Miller v. Mayor of the City of New York/Opinion of the Court
This suit was commenced in May, 1876, to restrain the erection of the suspension bridge then under construction over East river, in the state of New York, between the cities of New York and Brooklyn, at the height of 135 feet above the river at high-water mark, which was the proposed elevation of the structure. As the bridge has since been completed, if the plaintiff can make good his contention, and establish that when he filed his bill he was entitled to the relief prayed, he may claim that the bridge shall be raised to a greater elevation, or be entirely abated. He is the lessee of certain warehouses on the banks of the river above the point of the proposed crossing of the bridge, and he states that he brings the suit on behalf of himself and of all others similarly situated. No one, however, has united with him in its prosecution. He stands alone as complainant, and alleges that the bridge, if erected as projected and intended to the height designated, would be built without lawful power and authority; that it would be a nuisance, and obstruct, impair, and injuriously modify the navigation of the river, and might seriously and prejudicially affect the commerce of the port of New York; that merchant vessels from the New England states and British provinces, and from ports south of New York, and vessels engaged in foreign commerce, pass and repass on the river the intended location of the bridge; that the masts of a large proportion of these vessels exceed 135 feet in height; and that the expense to them of striking parts of their masts in passing under the bridge if built as proposed, with the detention and additional towage rendered necessary, would be so great as to destroy his warehouse business and be a private and irreparable injury to him, for which an action at law would afford no adequate redress. He accordingly prays an adjudication of the court upon the character and effect of the proposed bridge in conformity with these allegations, and an injunction restraining the further prosecution of the work of building it at the height of 135 feet above mean high-water, or at any other height that would obstruct, impair, or injuriously modify the navigation of the river.
The court below did not find in the allegations of a possible loss to the plaintiff in his warehouse business, or in the proofs offered to sustain them, sufficient ground to restrain the completion of the work. It dismissed his complaint as being without substantial merit. We approve of its action and decree. The erection of the bridge at the elevation proposed was authorized by the action of both the state and federal governments. It would, therefore, when completed, be a lawful structure. If, as now completed, it obstructs, in any respect, the navigation of the river, it does so merely to an extent permitted by the only authorities which could act upon the subject. And the injury then apprehended, and alleged by the plaintiff and now sustained, is only such as is common to all persons engaged in commerce on the river and doing business on its banks, and therefore not the subject of judicial cognizance. These conclusions will clearly appear by a reference to the legislation under which the work was commenced and prosecuted.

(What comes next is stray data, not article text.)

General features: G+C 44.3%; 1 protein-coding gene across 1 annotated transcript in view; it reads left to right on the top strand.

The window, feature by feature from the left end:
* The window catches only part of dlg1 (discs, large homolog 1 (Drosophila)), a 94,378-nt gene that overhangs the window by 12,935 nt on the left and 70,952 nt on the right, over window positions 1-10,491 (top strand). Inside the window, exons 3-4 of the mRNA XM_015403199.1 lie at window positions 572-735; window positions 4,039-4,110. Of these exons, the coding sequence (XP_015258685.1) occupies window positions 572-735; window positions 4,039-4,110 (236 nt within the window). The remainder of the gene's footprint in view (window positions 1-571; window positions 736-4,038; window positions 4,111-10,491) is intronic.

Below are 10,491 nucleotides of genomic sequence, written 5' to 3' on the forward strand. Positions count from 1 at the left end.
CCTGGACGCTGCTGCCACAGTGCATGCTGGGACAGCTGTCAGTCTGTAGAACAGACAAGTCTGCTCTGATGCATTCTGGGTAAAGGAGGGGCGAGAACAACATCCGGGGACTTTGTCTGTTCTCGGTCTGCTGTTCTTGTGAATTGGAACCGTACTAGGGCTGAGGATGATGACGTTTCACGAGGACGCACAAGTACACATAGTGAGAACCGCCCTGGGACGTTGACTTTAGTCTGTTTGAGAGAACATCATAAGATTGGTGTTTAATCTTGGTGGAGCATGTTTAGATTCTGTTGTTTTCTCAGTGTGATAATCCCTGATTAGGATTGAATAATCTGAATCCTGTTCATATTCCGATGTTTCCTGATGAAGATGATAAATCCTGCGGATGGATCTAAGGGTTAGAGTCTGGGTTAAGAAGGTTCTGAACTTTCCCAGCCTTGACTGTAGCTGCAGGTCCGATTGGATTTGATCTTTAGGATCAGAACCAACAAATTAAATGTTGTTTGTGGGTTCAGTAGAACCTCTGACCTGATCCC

It is contended by the plaintiff with much earnestness that the approval of the secretary of war of the plan and location of the bridge was not conclusive as to its character and effect upon the navigation of the river, and that it was still open to him to show that if constructed as proposed it would be an obstruction to such navigation as fully as though such approval had not been had. It is argued that congress could not give any such effect to the action of the secretary, it being judicial in its character. There is in this position a misaprehension of the purport of the act. By submitting the matter to the secretary, congress did not abdicate any of its authority to determine what should or should not be deemed an obstruction to the navigation of the river. It simply declared that, upon a certain fact being established, the bridge should be deemed a lawful structure, and employed the secretary of war as an agent to ascertain that fact. Having power to regulate commerce with foreign nations and among the several states, and navigation being a branch of that commerce, it has the control of all navigable waters between the states or connecting with the ocean, so as to preserve and protect their free navigation. Its power, therefore, to determine what shall not be deemed, so far as that commerce is concerned, an obstruction, is necessarily paramount and conclusive. It may in direct terms declare absolutely, or on conditions, that a bridge of a particular height shall not be deemed such an obstruction; and, in the latter case, make its declaration take effect when those conditions are complied with. The act in question, in requiring the approval of the secretary before the construction of the bridge was permitted, was not essentially different from a great mass of legislation, directing certain measures to be taken upon the happening of particular contingencies, or the ascertainment of particular information. The execution of a vast number of measures authorized by congress, and carried out under the direction of heads of departments, would be defeated if such were not the case. The efficiency of an act as a declaration of legislative will must, of course, come from congress, but the ascertainment of the contingency upon which the act shall take effect may be left to such agencies as it may designate. South Carolina v. Georgia, 93 U.S. 13.